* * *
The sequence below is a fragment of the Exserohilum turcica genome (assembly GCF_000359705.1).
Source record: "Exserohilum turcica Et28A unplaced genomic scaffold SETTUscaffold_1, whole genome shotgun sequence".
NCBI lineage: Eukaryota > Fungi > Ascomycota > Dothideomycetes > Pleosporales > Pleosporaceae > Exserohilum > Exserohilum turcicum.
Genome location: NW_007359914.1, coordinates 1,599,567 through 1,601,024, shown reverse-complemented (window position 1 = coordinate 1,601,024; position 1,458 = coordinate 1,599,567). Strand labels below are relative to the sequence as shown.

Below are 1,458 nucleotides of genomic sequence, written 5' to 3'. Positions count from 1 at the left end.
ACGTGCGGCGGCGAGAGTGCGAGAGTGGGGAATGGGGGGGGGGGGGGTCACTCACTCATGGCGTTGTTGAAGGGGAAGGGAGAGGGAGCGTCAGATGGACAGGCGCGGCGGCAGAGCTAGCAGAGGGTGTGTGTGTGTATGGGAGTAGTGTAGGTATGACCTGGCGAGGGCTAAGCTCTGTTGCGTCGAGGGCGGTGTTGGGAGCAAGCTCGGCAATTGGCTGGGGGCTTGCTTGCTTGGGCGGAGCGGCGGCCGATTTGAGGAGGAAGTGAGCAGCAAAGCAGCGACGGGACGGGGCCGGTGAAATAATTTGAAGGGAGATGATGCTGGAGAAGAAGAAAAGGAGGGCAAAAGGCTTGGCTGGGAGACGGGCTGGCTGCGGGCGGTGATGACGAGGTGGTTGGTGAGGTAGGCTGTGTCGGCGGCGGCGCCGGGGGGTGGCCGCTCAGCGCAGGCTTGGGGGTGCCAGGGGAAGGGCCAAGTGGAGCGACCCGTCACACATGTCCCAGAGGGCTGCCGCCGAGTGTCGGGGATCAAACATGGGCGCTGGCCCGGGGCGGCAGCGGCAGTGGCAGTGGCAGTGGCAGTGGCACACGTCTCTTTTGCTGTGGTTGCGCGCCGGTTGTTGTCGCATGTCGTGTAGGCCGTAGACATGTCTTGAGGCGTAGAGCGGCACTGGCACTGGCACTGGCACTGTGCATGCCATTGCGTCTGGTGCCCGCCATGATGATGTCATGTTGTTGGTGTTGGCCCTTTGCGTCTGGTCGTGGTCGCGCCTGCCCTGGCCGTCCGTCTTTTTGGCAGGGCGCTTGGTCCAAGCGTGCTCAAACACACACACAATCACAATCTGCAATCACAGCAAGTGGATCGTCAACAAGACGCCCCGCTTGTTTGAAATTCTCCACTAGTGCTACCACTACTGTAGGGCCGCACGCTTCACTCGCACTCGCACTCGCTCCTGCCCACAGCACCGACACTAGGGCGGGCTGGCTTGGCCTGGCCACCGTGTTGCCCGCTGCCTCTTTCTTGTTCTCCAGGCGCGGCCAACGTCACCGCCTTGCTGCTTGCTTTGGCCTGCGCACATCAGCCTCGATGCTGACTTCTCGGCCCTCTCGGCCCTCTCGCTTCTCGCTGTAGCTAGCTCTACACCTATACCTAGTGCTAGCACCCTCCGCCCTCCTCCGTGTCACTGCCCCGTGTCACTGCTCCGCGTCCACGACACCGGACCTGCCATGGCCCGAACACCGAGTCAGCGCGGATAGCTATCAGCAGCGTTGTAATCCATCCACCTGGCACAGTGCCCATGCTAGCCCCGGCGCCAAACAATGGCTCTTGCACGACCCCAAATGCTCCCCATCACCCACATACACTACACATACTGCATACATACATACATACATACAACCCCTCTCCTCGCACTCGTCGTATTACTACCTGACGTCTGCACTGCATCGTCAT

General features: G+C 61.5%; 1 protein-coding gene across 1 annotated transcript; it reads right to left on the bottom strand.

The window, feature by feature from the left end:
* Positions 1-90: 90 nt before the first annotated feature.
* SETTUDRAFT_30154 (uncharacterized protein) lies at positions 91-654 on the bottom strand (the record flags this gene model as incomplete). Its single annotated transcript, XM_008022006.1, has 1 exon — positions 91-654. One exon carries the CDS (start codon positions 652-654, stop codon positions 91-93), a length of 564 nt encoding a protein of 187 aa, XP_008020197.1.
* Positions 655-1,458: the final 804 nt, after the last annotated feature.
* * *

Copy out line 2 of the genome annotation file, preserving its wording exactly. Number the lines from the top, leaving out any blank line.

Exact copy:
Source record: "Exserohilum turcica Et28A unplaced genomic scaffold SETTUscaffold_1, whole genome shotgun sequence".